Video of the event also shows Lee unmasked and hugging other attendees.

Both Lee and Tillis said they would isolate for 10 days. Lee vowed in a statement that he would “be back to work in time to join my Judiciary Committee colleagues in advancing the Supreme Court nomination of Judge Amy Coney Barrett.”

While the Centers for Disease Control recommend those who test positive should isolate for at least 10 days after their symptoms appear, the agency said doctors may recommend longer isolation periods depending on the severity of the disease.

Guidelines issued by the CDC dictate that Barrett should quarantine for 14 days, because she met with Lee in person (and without masks) a few days ago.

Barrett was diagnosed with the virus over the summer but has since recovered, The Washington Post reported Friday — information that had not previously been made public. The science on immunity following recovery is unsettled. Though public health experts generally believe recovery from COVID-19 confers some immunity and the World Health Organization has said repeated infections are not common, researchers in Hong Kong recently reported evidence that a second infection is possible.

Since receiving the Supreme Court nomination, Barrett is being tested for the virus daily and had

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Adding Color to Your Kitchen

The past few decades were dedicated to very neutral colors in the kitchen. It seems every kitchen had neutral appliances, cabinets and wall coverings. Today, people are being more expressive in the kitchen and that’s great news! The kitchen is where a lot of the daily activity takes place in the home, so make the most of this space.

Here are some places to use color in your kitchen:

* Paint & Wall Coverings: There are a variety of paint colors to choose from, so take your time making a decision. It will be the basis of making other choices for your kitchen. Wallpapers and borders are being use more frequently these days as well.

* Faucets: They’re not just chrome anymore. They come in a wide variety of solid colors and metallic options. It’s amazing what style just a faucet can add to your décor.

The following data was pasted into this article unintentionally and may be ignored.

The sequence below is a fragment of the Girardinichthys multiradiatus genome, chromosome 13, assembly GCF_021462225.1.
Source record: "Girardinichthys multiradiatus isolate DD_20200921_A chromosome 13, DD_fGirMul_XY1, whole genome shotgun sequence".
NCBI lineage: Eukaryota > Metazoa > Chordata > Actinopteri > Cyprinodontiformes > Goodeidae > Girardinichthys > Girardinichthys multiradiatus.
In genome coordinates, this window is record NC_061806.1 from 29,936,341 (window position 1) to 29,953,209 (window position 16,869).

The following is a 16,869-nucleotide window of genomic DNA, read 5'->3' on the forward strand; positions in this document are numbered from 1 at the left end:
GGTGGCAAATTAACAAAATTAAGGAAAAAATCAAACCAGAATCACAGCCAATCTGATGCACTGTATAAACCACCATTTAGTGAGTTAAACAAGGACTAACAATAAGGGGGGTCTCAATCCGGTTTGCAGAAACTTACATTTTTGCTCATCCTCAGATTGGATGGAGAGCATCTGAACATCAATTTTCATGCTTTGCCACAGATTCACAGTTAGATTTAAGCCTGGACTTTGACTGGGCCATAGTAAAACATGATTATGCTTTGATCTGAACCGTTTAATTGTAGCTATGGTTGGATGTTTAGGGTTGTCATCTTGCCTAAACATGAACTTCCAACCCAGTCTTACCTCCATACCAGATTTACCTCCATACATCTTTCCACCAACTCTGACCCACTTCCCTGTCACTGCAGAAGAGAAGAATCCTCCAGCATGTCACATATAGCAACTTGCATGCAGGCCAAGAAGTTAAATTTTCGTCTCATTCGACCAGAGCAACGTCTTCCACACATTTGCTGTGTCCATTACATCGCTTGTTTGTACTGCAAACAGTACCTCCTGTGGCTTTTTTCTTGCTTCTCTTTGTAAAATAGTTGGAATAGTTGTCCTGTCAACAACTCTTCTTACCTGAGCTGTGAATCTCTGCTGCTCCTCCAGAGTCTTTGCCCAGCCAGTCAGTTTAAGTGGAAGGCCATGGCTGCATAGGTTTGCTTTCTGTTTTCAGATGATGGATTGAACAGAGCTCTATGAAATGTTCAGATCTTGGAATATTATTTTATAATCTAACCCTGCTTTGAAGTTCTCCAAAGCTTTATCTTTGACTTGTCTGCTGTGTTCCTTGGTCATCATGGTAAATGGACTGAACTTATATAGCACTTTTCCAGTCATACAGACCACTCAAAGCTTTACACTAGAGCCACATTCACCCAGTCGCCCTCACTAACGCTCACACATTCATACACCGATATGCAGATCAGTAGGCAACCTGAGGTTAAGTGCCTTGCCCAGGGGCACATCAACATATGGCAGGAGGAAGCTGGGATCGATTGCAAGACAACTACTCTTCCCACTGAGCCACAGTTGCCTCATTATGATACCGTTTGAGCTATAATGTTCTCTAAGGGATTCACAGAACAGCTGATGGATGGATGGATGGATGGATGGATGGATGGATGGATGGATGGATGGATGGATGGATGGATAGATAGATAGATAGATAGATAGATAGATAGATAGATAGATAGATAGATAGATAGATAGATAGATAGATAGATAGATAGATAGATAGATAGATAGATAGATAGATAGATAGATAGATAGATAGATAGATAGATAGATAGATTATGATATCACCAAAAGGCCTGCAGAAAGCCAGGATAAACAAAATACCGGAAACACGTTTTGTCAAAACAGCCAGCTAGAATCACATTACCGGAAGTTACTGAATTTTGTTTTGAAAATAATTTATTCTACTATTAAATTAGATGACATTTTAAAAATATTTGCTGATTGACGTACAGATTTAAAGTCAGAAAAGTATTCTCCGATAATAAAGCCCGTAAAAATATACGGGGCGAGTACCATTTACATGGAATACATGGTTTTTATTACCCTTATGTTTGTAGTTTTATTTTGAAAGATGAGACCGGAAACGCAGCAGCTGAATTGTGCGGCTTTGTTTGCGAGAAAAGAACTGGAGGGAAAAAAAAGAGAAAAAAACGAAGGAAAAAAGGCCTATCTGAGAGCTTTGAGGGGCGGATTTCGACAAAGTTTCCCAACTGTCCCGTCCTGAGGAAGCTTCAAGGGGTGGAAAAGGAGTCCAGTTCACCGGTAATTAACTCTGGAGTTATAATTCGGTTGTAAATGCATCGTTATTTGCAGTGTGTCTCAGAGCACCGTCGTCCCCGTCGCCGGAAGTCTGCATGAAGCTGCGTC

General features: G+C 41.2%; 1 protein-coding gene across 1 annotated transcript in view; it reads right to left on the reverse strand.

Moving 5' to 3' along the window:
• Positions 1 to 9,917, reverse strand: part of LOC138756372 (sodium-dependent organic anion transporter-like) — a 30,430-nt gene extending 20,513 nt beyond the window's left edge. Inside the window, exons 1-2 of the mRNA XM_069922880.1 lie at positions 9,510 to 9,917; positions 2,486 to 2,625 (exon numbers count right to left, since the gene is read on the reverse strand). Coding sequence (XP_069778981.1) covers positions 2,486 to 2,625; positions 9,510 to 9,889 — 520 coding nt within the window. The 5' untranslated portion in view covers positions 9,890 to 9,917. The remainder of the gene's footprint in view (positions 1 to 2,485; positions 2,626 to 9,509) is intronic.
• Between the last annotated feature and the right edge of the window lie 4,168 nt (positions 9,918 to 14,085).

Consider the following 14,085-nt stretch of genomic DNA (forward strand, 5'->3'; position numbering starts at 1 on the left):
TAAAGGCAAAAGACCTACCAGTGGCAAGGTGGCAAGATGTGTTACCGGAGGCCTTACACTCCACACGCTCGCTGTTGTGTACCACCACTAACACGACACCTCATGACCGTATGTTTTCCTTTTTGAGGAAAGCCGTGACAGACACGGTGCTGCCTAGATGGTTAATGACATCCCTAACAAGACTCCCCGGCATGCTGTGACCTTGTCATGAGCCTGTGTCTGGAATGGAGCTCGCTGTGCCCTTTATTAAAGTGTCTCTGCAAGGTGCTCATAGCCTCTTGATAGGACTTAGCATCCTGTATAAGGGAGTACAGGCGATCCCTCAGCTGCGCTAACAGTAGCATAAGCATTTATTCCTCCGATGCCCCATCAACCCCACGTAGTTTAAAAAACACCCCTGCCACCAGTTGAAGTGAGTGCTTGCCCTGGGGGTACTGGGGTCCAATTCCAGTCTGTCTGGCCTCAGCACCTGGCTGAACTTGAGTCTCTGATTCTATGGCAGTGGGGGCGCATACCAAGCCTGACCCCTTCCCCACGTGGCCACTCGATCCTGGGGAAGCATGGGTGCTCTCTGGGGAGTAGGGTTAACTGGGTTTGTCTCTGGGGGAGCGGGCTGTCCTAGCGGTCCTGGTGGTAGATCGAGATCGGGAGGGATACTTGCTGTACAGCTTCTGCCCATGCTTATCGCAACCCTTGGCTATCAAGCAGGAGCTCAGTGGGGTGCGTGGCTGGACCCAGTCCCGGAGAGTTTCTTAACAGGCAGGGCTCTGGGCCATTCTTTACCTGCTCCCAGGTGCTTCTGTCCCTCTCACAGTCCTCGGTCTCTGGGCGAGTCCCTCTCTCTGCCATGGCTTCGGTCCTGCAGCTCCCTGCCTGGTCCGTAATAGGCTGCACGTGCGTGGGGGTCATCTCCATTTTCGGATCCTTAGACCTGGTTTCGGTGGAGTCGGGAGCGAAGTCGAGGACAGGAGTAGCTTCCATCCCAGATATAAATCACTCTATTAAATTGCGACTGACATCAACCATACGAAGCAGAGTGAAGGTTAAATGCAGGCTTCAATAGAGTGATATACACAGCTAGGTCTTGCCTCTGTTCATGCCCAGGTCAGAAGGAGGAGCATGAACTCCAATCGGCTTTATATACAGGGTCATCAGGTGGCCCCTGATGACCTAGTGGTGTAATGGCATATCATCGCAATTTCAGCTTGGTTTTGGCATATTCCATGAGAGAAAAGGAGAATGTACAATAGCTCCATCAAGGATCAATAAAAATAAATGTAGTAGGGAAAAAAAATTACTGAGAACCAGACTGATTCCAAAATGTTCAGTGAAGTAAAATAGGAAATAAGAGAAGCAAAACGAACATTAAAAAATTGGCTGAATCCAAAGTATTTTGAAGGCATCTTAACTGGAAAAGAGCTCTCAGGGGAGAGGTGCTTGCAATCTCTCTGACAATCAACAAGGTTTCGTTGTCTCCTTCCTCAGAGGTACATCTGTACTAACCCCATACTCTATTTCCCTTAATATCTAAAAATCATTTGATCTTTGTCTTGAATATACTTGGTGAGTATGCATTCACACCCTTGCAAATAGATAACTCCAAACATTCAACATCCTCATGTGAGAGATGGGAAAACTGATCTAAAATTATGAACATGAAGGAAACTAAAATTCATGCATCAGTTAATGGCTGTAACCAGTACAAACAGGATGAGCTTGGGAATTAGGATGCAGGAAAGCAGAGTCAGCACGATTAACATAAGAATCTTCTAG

* Appliances: Thank goodness, the avocado green appliances of the 70s are gone, but then we moved onto the blah whites. Today, you have more choice, but before you go totally bold, realize that an investment into an appliance is something you’ll need to be happy with for many years to come.

* Cabinets: You can paint over old cabinet colors or install completely new ones. If you install new ones, really take some time with your decision. The expense of totally new cabinetry is not something to be taken lightly.

* Tiling: Look for unique expressions for your floor, backsplash and even your countertops. Tile is fairly easy to install and even easier to maintain.

If you’re not up for a big remodeling, you can still add color easily and little expense. In fact, if you’re working in a generally neutral color-scheme elsewhere in the kitchen, you can change your colors to suit your mood year-round!:

* Table cloths or place mats: Create a whole new color scheme for your kitchen with highly-decorative table cloths or mats.

* Window coverings: Forget bland Venetian blinds. Add some color with colorful fabrics.

* Use flowers, candles and other decorative elements to add color.

* Small appliances: Even the coffee maker and mixer can come in some great color choices. Pick the right one for you.

* Tableware: Dishes come in all kinds of colors and patterns. Choose some that suit your style. If you have neutral colored plates, place colorful charger plates beneath them to add some excitement.

Adding color to your kitchen can be as simple or as complicated as you’d like to make it. For your more involved projects, be sure to plan everything out, so it becomes the dream kitchen you hoped for.…